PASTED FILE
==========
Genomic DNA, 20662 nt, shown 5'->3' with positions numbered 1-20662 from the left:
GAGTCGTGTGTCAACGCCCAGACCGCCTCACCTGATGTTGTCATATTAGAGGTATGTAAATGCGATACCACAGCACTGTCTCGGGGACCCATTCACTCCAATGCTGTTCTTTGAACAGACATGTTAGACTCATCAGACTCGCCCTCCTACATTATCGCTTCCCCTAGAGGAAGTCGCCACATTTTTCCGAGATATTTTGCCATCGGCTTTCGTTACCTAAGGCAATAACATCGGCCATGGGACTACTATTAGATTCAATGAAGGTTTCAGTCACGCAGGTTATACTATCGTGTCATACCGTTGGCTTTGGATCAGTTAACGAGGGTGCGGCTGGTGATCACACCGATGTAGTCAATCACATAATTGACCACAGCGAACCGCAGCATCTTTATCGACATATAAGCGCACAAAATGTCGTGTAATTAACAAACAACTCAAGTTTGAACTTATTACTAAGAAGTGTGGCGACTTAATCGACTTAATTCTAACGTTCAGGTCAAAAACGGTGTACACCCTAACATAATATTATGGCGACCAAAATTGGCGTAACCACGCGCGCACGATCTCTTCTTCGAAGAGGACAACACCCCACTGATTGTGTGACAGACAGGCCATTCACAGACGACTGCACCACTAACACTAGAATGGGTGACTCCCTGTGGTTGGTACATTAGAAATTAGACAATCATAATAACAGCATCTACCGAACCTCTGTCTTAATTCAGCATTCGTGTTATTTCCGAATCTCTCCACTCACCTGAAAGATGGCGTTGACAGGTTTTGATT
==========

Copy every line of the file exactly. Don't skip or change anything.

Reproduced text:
Genomic DNA, 20662 nt, shown 5'->3' with positions numbered 1-20662 from the left:
GAGTCGTGTGTCAACGCCCAGACCGCCTCACCTGATGTTGTCATATTAGAGGTATGTAAATGCGATACCACAGCACTGTCTCGGGGACCCATTCACTCCAATGCTGTTCTTTGAACAGACATGTTAGACTCATCAGACTCGCCCTCCTACATTATCGCTTCCCCTAGAGGAAGTCGCCACATTTTTCCGAGATATTTTGCCATCGGCTTTCGTTACCTAAGGCAATAACATCGGCCATGGGACTACTATTAGATTCAATGAAGGTTTCAGTCACGCAGGTTATACTATCGTGTCATACCGTTGGCTTTGGATCAGTTAACGAGGGTGCGGCTGGTGATCACACCGATGTAGTCAATCACATAATTGACCACAGCGAACCGCAGCATCTTTATCGACATATAAGCGCACAAAATGTCGTGTAATTAACAAACAACTCAAGTTTGAACTTATTACTAAGAAGTGTGGCGACTTAATCGACTTAATTCTAACGTTCAGGTCAAAAACGGTGTACACCCTAACATAATATTATGGCGACCAAAATTGGCGTAACCACGCGCGCACGATCTCTTCTTCGAAGAGGACAACACCCCACTGATTGTGTGACAGACAGGCCATTCACAGACGACTGCACCACTAACACTAGAATGGGTGACTCCCTGTGGTTGGTACATTAGAAATTAGACAATCATAATAACAGCATCTACCGAACCTCTGTCTTAATTCAGCATTCGTGTTATTTCCGAATCTCTCCACTCACCTGAAAGATGGCGTTGACAGGTTTTGATT